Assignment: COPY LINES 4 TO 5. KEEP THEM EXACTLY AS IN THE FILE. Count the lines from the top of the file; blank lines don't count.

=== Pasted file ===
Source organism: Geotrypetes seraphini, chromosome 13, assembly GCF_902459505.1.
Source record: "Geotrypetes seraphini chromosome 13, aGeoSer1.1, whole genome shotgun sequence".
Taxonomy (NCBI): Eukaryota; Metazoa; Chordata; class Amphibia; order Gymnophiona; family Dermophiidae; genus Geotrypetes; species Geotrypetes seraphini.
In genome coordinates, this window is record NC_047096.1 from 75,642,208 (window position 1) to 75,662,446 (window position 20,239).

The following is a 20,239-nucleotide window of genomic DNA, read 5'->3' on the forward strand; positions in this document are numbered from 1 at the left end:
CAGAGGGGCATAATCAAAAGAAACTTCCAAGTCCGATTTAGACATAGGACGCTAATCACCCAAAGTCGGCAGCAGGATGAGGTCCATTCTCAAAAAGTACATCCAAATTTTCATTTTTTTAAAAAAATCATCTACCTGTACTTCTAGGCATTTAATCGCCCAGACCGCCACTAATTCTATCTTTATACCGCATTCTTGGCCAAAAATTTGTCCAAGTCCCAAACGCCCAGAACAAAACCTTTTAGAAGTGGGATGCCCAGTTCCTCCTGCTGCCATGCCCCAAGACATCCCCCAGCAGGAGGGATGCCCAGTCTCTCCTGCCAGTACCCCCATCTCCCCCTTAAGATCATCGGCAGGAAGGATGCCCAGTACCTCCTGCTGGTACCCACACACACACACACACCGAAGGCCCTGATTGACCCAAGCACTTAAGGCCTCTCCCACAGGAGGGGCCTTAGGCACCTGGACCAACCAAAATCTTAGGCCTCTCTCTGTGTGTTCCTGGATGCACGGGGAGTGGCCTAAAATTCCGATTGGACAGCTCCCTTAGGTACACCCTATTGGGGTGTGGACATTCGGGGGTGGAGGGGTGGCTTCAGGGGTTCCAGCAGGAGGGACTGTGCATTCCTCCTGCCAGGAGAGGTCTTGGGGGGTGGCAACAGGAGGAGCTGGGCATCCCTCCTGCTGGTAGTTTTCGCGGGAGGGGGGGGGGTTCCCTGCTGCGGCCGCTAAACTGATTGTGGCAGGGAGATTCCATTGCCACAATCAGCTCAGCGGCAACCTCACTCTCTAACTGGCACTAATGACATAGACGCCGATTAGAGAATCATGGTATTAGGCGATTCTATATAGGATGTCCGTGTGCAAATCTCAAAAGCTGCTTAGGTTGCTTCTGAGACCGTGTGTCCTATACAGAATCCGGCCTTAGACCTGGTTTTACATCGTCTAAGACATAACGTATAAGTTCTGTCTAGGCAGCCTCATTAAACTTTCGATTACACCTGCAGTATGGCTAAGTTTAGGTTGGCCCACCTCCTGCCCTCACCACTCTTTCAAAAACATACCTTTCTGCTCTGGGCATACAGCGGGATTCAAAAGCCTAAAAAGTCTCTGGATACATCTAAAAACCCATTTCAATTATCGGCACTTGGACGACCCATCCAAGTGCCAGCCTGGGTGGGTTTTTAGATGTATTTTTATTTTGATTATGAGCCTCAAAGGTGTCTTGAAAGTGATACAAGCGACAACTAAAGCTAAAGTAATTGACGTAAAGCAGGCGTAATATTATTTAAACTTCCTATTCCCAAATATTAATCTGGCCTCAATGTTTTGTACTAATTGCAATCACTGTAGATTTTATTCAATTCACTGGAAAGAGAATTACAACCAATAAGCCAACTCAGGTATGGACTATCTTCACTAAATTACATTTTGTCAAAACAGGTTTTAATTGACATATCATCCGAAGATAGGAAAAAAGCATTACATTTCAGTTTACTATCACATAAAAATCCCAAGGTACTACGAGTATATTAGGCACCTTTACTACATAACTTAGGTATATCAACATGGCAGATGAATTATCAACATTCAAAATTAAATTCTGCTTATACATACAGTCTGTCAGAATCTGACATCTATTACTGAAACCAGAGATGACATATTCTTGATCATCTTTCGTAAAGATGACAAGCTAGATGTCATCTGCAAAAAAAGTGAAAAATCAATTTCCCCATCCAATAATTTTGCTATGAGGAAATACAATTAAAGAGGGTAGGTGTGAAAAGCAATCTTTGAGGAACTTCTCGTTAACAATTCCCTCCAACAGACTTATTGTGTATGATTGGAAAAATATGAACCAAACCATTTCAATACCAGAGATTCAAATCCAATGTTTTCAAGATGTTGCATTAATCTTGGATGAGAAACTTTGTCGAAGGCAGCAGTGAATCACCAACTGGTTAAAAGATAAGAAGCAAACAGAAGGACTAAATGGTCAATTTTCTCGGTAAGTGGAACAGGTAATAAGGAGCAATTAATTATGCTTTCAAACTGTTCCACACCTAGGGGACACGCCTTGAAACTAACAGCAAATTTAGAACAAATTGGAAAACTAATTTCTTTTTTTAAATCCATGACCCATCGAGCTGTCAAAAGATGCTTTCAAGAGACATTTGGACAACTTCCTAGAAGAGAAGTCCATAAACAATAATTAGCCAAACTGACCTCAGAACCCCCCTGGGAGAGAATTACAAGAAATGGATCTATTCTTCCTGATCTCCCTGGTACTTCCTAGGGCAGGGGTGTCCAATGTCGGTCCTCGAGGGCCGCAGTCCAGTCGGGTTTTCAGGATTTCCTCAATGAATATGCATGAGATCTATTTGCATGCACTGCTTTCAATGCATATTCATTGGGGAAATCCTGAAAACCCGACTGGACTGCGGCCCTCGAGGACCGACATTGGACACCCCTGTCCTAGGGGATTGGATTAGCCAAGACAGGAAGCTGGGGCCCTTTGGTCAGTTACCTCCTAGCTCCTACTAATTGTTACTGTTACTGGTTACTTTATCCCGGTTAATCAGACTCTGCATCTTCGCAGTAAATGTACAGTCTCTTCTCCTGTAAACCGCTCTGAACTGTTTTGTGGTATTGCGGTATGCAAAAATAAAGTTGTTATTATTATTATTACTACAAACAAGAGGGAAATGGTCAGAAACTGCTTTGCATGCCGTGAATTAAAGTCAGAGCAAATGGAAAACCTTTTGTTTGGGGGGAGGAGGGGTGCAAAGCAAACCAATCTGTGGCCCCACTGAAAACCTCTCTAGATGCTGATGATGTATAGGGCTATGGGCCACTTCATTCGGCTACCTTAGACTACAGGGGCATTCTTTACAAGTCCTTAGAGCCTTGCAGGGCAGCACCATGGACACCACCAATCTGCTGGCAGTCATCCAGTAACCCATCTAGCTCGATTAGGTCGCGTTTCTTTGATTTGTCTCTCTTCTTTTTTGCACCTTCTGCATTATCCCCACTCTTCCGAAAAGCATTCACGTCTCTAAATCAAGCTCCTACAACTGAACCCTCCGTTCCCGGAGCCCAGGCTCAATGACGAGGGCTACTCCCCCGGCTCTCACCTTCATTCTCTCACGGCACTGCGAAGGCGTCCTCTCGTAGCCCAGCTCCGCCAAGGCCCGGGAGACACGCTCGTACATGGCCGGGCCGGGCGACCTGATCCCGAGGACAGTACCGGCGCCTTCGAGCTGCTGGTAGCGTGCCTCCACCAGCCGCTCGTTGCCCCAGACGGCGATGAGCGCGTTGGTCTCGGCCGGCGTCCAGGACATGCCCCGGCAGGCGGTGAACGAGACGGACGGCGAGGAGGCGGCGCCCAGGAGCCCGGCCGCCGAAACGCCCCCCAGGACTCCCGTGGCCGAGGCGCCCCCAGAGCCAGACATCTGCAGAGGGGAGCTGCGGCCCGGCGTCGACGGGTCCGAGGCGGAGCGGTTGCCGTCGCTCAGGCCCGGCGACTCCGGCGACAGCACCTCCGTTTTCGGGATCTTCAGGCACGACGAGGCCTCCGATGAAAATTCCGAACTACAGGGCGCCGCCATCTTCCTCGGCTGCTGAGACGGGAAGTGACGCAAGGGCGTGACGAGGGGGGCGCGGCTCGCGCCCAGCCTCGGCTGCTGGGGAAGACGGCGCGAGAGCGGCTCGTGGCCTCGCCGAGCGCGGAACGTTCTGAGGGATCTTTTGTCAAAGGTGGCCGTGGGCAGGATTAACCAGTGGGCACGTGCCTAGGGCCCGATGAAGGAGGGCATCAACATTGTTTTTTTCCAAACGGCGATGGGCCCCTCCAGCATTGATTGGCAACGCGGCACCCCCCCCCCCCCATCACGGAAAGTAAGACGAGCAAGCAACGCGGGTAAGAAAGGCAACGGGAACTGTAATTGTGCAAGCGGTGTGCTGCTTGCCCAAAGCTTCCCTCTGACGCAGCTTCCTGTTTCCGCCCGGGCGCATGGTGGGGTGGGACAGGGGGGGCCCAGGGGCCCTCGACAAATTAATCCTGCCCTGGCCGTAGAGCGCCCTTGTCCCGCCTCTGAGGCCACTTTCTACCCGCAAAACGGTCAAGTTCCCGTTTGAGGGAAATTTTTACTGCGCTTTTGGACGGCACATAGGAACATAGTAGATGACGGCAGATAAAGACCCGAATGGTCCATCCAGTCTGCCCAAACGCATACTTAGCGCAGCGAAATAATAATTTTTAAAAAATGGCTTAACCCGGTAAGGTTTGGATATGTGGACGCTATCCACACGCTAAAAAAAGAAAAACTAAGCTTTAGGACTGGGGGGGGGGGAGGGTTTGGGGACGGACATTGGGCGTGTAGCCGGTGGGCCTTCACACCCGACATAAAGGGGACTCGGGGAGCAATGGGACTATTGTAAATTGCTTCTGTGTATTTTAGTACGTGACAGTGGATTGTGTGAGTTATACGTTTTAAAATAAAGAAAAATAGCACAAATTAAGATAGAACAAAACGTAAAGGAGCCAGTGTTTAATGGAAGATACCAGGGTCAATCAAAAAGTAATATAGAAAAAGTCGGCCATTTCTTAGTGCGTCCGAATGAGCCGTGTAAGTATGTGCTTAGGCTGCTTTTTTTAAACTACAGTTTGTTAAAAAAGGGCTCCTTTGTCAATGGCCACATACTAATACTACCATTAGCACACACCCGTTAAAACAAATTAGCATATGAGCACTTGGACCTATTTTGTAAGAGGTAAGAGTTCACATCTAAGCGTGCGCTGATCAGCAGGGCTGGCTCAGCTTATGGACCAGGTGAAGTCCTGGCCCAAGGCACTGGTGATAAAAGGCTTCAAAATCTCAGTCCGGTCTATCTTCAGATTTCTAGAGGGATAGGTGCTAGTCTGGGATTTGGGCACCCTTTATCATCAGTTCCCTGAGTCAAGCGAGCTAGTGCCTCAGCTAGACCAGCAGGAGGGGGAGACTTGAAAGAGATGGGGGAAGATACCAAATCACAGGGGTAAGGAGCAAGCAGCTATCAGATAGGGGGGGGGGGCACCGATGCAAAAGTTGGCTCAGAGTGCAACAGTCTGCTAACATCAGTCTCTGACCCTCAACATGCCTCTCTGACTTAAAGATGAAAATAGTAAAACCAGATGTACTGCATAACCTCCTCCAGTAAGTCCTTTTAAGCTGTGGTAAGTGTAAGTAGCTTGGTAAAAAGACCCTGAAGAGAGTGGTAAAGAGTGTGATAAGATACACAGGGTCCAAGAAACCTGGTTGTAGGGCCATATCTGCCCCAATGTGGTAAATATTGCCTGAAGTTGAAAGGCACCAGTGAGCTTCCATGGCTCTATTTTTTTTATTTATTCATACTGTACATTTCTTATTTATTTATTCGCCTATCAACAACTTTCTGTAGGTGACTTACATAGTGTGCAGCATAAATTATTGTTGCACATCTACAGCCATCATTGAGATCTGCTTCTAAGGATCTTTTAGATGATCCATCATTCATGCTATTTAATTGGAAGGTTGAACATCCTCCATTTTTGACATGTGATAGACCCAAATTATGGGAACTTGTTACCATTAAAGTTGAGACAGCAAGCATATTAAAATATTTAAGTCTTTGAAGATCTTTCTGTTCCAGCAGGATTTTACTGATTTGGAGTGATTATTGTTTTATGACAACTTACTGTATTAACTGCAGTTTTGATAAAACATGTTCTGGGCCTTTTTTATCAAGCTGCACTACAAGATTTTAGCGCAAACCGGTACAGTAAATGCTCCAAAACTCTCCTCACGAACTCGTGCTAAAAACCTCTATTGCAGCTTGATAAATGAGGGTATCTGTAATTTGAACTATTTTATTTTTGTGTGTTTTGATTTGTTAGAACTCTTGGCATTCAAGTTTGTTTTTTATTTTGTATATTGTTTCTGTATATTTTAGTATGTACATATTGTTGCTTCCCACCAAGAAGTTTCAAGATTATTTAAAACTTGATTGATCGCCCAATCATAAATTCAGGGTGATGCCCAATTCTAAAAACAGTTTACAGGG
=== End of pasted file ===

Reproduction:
In genome coordinates, this window is record NC_047096.1 from 75,642,208 (window position 1) to 75,662,446 (window position 20,239).

The following is a 20,239-nucleotide window of genomic DNA, read 5'->3' on the forward strand; positions in this document are numbered from 1 at the left end: